Diwali diya diyo lamps lights Lord Ganesha Goddess Lakshami Image
Diwali diya lamps lights in front of Lord Ganesha and Goddess Lakshami Image

Families are full of frenetic activities around the preparation of Lakshmi puja to honour the Goddess of wealth. A pandit ceremonially performs the offer while family members participate in rituals and offers. The distribution of sweets and ‘prasad’ continues.

Entrepreneurs also perform “Chopda Pujan” on this day by opening their new account books for the following year. Starting with a good business or corporate proposal is considered a good omen on this day. In West Bengal, the night is dedicated to the worship of the Goddess Kali.

Day Four: Govardhan Puja – October 28, 2019

On the fourth day of this five-day Hindu festival, Govardhan Puja takes place. Legend has it that Lord Indra was provoked and attempted to submerge the city of Gokul.

Lord Krishna saved Gokul’s people from the wrath of Lord Indra by raising Mount Govardhan to provide help. Mount Govardhan was granted a blessing that will be honored over the centuries.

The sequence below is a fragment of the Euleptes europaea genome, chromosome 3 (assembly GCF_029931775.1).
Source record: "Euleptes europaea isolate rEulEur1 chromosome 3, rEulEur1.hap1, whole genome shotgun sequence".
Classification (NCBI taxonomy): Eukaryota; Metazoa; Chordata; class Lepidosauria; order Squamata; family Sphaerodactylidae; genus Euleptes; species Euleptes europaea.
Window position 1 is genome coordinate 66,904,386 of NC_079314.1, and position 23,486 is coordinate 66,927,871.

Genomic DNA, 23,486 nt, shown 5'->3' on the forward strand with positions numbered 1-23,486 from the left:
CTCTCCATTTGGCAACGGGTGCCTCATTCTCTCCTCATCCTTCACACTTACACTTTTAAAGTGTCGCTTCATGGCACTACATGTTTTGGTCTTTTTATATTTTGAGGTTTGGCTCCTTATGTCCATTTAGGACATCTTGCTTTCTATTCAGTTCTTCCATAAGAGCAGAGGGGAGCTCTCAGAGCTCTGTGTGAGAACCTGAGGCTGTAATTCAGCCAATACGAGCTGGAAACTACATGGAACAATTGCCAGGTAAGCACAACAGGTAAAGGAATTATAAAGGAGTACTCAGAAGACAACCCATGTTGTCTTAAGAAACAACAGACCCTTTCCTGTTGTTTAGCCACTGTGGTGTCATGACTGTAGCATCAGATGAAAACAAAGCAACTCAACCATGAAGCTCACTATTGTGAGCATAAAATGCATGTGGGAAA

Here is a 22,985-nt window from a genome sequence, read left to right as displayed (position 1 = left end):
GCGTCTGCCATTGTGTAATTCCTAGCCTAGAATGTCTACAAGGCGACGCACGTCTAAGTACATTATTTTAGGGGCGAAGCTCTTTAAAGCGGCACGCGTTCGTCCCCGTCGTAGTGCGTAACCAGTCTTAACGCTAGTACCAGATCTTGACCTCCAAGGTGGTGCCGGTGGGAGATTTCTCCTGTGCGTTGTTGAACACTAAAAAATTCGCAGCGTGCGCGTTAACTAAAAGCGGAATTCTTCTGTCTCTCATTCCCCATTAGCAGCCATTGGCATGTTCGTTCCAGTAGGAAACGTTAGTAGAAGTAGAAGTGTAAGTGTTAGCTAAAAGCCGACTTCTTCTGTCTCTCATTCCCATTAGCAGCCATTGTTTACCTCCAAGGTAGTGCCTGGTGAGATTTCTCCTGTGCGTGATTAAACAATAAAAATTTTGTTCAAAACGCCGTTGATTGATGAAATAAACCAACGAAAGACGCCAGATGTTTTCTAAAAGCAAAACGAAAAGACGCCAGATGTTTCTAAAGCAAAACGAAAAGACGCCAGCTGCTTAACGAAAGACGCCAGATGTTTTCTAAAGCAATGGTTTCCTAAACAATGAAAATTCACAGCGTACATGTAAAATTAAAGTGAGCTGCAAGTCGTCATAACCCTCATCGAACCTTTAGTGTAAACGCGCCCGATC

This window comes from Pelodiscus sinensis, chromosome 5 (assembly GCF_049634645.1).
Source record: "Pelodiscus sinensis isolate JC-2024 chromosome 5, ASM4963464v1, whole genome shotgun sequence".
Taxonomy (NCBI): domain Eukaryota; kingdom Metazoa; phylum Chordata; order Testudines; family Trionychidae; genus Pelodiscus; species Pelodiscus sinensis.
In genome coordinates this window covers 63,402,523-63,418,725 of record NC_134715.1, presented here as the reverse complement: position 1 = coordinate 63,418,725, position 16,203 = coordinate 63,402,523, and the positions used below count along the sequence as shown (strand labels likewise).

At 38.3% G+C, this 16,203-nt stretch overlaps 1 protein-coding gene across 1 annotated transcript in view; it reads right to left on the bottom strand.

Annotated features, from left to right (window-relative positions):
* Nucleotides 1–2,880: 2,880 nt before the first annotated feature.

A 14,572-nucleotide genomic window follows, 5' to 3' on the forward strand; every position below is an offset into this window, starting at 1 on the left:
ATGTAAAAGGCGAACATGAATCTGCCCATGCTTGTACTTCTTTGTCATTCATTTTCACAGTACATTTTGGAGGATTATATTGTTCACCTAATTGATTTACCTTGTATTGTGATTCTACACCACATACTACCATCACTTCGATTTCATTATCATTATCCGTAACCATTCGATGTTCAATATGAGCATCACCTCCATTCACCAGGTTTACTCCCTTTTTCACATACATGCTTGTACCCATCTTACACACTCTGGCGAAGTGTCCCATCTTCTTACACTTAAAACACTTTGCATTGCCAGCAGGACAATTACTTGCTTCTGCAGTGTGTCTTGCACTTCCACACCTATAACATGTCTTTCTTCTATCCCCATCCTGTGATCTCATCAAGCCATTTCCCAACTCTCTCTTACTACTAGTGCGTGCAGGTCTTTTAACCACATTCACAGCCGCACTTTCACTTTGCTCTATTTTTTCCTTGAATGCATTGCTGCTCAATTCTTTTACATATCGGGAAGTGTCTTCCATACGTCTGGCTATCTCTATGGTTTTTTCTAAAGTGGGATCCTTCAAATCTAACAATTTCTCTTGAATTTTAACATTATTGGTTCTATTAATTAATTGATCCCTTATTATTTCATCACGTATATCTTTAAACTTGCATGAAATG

Picture, Image, Photo of Hindu Culture -Worshiping Cowdung (10)
a Nepali woman with her doughter is worshiping cowdung in the govardha puja day in tihar festival

Tradition has been followed since then. Mathura and Nathadwara are also witnesses of a great gathering of crowds in the temples, where the deities bathe ritually and adorn themselves with ornaments.

This day is also seen as ‘Padwa’ since Vikram-Samvat started from this day. Most families celebrate this day by wearing new clothes and jewellery, greeting family members and even delivering candy and gifts to friends and neighbours.

Fifth day: Bhai Dhooj – October 29, 2019

The second day after Diwali is “Bhai Dooj”, which marks the end of this five-day Hindu festival. It is unique in nature, since it is dedicated exclusively to the strong bond of love between a brother and a sister.

The festival is associated with the legendary story of brotherly love between Lord Yama and his sister Yami. It was then Yamraj went to visit her sister.

Yamraj blessed her and announced that from now on a brother who will greet his sister on this day will have a long life. Su Bhai Dooj, on the forehead of the brother a “teeka” of rice and vermilion is applied, followed by “arti” and participation of sweets.